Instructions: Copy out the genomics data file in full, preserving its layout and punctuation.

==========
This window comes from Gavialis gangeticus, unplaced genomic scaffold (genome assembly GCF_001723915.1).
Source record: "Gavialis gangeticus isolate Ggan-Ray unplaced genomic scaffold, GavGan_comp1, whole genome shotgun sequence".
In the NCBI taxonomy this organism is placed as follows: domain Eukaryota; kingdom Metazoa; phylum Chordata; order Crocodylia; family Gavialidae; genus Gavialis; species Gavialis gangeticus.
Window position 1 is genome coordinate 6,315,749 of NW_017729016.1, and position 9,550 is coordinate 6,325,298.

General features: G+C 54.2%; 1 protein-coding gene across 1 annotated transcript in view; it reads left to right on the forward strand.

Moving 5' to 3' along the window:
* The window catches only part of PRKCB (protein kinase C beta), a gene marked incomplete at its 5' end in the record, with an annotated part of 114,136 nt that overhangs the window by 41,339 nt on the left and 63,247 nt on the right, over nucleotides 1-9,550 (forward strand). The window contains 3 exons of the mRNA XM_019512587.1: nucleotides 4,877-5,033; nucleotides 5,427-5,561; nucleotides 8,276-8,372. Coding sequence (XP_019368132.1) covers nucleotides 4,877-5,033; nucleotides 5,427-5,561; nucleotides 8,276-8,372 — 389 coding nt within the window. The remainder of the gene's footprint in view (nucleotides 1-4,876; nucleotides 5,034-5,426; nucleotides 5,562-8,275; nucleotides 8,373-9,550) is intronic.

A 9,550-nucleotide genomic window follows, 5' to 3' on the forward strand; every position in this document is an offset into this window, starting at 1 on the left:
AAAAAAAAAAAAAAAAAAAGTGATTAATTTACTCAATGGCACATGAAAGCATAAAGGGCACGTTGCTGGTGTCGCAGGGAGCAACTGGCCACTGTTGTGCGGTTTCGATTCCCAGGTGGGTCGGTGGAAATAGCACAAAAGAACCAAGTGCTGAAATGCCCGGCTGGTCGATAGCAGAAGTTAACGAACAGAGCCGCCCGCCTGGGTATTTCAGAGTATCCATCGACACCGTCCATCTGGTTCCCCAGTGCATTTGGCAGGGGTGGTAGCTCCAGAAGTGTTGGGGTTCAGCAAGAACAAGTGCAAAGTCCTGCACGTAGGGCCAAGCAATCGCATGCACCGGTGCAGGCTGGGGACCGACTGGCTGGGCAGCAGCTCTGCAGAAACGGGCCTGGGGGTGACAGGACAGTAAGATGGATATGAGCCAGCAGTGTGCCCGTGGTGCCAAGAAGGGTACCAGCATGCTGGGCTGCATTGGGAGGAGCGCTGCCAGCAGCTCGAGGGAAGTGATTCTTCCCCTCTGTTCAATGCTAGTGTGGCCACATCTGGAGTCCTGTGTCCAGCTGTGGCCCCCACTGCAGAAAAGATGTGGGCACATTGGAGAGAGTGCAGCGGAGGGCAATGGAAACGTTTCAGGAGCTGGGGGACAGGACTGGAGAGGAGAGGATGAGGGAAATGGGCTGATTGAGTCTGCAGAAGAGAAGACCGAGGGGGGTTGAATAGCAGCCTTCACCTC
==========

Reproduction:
This window comes from Gavialis gangeticus, unplaced genomic scaffold (genome assembly GCF_001723915.1).
Source record: "Gavialis gangeticus isolate Ggan-Ray unplaced genomic scaffold, GavGan_comp1, whole genome shotgun sequence".
In the NCBI taxonomy this organism is placed as follows: domain Eukaryota; kingdom Metazoa; phylum Chordata; order Crocodylia; family Gavialidae; genus Gavialis; species Gavialis gangeticus.
Window position 1 is genome coordinate 6,315,749 of NW_017729016.1, and position 9,550 is coordinate 6,325,298.

General features: G+C 54.2%; 1 protein-coding gene across 1 annotated transcript in view; it reads left to right on the forward strand.

Moving 5' to 3' along the window:
* The window catches only part of PRKCB (protein kinase C beta), a gene marked incomplete at its 5' end in the record, with an annotated part of 114,136 nt that overhangs the window by 41,339 nt on the left and 63,247 nt on the right, over nucleotides 1-9,550 (forward strand). The window contains 3 exons of the mRNA XM_019512587.1: nucleotides 4,877-5,033; nucleotides 5,427-5,561; nucleotides 8,276-8,372. Coding sequence (XP_019368132.1) covers nucleotides 4,877-5,033; nucleotides 5,427-5,561; nucleotides 8,276-8,372 — 389 coding nt within the window. The remainder of the gene's footprint in view (nucleotides 1-4,876; nucleotides 5,034-5,426; nucleotides 5,562-8,275; nucleotides 8,373-9,550) is intronic.

A 9,550-nucleotide genomic window follows, 5' to 3' on the forward strand; every position in this document is an offset into this window, starting at 1 on the left:
AAAAAAAAAAAAAAAAAAAGTGATTAATTTACTCAATGGCACATGAAAGCATAAAGGGCACGTTGCTGGTGTCGCAGGGAGCAACTGGCCACTGTTGTGCGGTTTCGATTCCCAGGTGGGTCGGTGGAAATAGCACAAAAGAACCAAGTGCTGAAATGCCCGGCTGGTCGATAGCAGAAGTTAACGAACAGAGCCGCCCGCCTGGGTATTTCAGAGTATCCATCGACACCGTCCATCTGGTTCCCCAGTGCATTTGGCAGGGGTGGTAGCTCCAGAAGTGTTGGGGTTCAGCAAGAACAAGTGCAAAGTCCTGCACGTAGGGCCAAGCAATCGCATGCACCGGTGCAGGCTGGGGACCGACTGGCTGGGCAGCAGCTCTGCAGAAACGGGCCTGGGGGTGACAGGACAGTAAGATGGATATGAGCCAGCAGTGTGCCCGTGGTGCCAAGAAGGGTACCAGCATGCTGGGCTGCATTGGGAGGAGCGCTGCCAGCAGCTCGAGGGAAGTGATTCTTCCCCTCTGTTCAATGCTAGTGTGGCCACATCTGGAGTCCTGTGTCCAGCTGTGGCCCCCACTGCAGAAAAGATGTGGGCACATTGGAGAGAGTGCAGCGGAGGGCAATGGAAACGTTTCAGGAGCTGGGGGACAGGACTGGAGAGGAGAGGATGAGGGAAATGGGCTGATTGAGTCTGCAGAAGAGAAGACCGAGGGGGGTTGAATAGCAGCCTTCACCTC